Scotland saw ‘no real change in fuel poverty in 2014’

A total of 845,000 homes were fuel poor – or 34.9% – last year in Scotland. Around 9.5% were living in “extreme” fuel poverty, new figures from the Scottish Government revealed. […]

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By Jacqueline Echevarria

A total of 845,000 homes were fuel poor – or 34.9% – last year in Scotland.

Around 9.5% were living in “extreme” fuel poverty, new figures from the Scottish Government revealed.

It released statistics on fuel poverty from January to December 2014.

The figures remained similar to 2013 when 860,000 households lived in fuel poverty – 35.8%.

Average fuel prices increased by 3.5% between 2013 and 2014, it added.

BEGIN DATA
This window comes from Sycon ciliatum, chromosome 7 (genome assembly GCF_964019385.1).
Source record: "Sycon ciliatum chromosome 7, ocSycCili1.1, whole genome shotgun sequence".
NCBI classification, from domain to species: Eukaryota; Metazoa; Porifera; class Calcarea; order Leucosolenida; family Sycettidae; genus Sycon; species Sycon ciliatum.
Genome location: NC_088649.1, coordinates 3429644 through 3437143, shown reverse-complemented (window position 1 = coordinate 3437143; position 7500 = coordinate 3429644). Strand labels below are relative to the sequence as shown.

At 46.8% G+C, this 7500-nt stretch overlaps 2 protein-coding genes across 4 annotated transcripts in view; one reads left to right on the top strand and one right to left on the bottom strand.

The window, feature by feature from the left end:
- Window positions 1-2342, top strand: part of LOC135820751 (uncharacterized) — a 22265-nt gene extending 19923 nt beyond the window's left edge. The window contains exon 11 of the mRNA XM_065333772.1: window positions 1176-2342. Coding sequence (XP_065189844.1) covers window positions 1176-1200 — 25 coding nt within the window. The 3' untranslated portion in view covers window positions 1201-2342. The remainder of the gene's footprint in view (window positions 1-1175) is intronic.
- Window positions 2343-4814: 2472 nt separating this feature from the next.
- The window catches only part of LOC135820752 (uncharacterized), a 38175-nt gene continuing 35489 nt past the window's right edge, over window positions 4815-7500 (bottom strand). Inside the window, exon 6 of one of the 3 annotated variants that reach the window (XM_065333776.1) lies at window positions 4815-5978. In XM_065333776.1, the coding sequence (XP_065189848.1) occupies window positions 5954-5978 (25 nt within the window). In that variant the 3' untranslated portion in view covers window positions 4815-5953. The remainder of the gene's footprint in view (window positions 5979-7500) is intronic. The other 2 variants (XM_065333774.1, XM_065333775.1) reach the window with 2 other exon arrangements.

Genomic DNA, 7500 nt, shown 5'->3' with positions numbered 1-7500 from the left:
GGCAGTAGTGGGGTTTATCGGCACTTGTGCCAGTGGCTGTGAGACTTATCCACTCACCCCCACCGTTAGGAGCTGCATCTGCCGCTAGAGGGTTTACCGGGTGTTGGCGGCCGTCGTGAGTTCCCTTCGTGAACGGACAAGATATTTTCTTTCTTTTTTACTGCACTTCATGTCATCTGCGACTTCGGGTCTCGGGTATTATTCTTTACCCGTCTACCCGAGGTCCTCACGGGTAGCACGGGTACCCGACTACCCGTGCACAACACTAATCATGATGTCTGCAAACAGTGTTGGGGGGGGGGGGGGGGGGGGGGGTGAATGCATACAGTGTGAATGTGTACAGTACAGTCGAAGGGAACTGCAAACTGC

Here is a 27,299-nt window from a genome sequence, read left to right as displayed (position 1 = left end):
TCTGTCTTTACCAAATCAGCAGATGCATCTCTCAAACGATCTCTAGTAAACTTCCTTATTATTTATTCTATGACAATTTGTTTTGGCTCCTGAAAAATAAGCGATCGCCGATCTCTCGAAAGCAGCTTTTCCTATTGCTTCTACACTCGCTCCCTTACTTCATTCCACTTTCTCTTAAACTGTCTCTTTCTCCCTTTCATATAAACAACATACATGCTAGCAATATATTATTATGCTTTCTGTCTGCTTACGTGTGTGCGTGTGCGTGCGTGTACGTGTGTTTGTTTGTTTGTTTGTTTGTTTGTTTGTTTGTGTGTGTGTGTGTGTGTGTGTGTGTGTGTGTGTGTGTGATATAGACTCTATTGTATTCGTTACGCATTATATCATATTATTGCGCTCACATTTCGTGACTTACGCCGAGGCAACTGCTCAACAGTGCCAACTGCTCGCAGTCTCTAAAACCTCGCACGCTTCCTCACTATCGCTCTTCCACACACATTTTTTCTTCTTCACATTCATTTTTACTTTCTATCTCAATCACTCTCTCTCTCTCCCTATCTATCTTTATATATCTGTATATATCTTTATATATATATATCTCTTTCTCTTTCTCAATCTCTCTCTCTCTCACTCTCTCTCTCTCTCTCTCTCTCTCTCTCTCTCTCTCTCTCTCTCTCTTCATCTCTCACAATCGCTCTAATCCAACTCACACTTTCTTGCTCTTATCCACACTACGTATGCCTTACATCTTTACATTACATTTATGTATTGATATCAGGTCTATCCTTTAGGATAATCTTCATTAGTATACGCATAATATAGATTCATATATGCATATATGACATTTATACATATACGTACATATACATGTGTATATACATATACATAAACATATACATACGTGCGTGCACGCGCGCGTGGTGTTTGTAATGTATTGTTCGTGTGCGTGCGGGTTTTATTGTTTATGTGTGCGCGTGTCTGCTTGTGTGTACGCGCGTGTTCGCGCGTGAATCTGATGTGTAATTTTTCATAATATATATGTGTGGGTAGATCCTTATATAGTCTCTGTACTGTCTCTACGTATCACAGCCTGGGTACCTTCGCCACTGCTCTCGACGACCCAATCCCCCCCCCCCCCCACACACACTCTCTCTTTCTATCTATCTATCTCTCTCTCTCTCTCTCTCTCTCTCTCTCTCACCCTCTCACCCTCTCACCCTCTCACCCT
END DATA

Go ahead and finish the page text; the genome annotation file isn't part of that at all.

The impact of this increase in fuel poverty was mitigated by a rise in average net household income and improvements in the overall energy efficiency of the housing stock.

It also affected policy schemes delivering fuel bill rebates, the report added.

Around 30% of fuel poor households said their heating keeps them warm in the winter only sometimes (21%) or never (9%).

A total of 13% report they cannot afford to heat their homes.

The report stated: “The extent to which home energy use is monitored by householders remains stable with 54% stating they monitor their energy use ‘very’ or ‘fairly closely’, 7% report owning an energy monitoring device – a 5% increase since 2008. Fuel poor households are no more likely to monitor their energy use or own an energy monitoring device.”